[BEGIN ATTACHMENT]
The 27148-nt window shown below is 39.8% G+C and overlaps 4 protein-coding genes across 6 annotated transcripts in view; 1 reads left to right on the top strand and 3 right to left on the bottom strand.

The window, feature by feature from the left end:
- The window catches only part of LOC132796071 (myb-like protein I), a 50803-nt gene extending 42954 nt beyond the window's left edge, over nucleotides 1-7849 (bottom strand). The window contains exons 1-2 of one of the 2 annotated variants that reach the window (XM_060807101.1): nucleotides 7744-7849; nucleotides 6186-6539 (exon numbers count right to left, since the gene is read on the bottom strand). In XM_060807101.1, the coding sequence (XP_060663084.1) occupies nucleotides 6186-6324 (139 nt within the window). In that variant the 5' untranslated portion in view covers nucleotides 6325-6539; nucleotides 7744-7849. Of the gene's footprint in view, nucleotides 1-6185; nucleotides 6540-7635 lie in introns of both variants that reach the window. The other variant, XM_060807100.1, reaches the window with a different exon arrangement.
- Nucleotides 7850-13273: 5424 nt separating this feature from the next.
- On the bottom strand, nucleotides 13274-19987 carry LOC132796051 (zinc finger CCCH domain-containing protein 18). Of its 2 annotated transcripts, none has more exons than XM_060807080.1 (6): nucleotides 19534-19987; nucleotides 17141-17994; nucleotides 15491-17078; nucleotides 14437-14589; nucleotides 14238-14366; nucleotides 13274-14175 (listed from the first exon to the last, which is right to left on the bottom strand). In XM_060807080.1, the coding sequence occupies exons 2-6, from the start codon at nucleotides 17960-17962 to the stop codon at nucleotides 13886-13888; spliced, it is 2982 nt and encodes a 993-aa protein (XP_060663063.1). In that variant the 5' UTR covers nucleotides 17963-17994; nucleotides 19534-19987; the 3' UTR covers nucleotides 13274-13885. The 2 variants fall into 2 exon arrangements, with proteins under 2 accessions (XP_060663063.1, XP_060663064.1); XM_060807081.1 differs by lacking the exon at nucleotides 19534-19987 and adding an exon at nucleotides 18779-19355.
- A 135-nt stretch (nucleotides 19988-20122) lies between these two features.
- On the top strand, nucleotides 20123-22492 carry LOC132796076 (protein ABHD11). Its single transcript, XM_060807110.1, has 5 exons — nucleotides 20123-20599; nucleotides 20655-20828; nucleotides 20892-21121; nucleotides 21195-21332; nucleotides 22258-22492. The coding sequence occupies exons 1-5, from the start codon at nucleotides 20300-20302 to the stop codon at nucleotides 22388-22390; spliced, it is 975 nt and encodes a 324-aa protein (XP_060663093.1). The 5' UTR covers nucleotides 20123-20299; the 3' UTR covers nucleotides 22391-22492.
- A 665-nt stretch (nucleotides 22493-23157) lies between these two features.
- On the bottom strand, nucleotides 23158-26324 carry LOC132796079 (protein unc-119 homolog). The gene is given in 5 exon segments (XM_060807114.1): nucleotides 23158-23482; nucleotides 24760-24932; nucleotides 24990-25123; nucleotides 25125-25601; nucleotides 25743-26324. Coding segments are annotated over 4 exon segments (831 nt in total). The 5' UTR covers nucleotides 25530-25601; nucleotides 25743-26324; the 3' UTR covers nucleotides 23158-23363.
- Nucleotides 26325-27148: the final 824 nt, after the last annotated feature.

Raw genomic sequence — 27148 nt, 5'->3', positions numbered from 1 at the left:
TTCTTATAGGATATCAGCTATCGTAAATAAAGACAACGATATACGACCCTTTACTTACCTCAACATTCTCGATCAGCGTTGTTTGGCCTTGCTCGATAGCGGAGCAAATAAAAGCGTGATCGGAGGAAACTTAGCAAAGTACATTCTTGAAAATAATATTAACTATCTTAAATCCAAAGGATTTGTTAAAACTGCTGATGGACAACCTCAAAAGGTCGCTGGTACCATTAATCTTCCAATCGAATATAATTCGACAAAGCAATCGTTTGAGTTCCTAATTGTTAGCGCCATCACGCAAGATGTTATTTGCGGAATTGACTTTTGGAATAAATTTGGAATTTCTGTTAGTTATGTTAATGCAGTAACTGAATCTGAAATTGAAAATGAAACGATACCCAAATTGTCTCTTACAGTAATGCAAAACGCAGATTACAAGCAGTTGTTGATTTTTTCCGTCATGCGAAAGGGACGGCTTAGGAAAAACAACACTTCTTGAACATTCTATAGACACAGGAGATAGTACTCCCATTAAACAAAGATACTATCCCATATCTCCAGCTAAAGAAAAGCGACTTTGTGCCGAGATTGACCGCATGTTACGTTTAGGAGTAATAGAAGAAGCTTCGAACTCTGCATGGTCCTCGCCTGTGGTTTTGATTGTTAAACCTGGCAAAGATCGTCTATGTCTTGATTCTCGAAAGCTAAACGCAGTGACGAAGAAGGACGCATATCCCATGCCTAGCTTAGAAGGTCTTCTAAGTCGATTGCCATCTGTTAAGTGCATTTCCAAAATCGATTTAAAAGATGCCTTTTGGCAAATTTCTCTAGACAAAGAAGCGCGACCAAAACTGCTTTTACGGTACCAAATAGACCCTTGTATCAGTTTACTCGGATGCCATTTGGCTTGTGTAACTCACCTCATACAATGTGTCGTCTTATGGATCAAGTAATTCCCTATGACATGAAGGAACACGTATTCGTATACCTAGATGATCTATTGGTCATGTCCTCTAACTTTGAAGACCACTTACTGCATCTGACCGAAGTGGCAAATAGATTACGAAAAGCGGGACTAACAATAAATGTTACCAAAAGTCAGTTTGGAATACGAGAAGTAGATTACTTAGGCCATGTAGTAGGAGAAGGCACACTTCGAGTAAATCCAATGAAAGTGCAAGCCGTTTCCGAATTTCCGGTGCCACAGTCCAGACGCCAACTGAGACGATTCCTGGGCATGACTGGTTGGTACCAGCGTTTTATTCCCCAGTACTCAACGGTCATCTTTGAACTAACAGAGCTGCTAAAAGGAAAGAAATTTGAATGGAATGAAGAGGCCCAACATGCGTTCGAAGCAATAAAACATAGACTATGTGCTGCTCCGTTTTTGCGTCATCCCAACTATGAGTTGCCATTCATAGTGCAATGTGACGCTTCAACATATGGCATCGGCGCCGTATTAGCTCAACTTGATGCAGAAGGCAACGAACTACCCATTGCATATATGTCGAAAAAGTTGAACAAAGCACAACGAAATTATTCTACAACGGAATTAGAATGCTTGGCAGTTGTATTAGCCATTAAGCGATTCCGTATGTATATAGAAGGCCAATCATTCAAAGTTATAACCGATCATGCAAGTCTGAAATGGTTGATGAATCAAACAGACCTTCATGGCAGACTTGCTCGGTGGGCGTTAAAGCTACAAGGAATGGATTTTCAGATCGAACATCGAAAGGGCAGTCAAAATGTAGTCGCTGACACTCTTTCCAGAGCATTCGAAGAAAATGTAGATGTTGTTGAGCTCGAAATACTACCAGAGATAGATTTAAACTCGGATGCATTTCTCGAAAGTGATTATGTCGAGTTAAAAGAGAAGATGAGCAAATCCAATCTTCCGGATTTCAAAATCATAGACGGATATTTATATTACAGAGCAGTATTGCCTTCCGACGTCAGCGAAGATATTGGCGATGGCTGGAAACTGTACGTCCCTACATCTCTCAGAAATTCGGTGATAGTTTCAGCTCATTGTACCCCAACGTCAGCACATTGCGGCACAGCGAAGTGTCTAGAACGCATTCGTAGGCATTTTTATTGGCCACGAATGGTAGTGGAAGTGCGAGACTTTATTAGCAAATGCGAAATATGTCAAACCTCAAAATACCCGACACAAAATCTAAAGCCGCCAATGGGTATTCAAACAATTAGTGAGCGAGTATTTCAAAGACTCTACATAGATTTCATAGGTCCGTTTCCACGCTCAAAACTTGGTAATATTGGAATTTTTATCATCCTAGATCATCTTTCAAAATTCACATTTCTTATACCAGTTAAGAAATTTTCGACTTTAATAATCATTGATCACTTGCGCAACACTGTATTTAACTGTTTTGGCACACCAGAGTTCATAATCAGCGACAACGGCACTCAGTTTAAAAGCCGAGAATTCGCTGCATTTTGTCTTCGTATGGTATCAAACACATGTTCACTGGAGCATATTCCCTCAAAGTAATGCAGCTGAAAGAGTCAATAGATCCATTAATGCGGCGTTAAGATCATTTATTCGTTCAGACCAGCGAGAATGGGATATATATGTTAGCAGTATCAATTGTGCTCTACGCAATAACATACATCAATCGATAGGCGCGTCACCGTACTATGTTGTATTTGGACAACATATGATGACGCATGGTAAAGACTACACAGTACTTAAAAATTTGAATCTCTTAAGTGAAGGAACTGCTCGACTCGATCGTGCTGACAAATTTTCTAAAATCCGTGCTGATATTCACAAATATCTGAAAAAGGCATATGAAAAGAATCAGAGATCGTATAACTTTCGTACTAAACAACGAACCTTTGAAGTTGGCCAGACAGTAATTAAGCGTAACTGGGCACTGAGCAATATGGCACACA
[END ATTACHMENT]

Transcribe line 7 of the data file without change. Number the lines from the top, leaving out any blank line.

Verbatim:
- On the top strand, nucleotides 20123-22492 carry LOC132796076 (protein ABHD11). Its single transcript, XM_060807110.1, has 5 exons — nucleotides 20123-20599; nucleotides 20655-20828; nucleotides 20892-21121; nucleotides 21195-21332; nucleotides 22258-22492. The coding sequence occupies exons 1-5, from the start codon at nucleotides 20300-20302 to the stop codon at nucleotides 22388-22390; spliced, it is 975 nt and encodes a 324-aa protein (XP_060663093.1). The 5' UTR covers nucleotides 20123-20299; the 3' UTR covers nucleotides 22391-22492.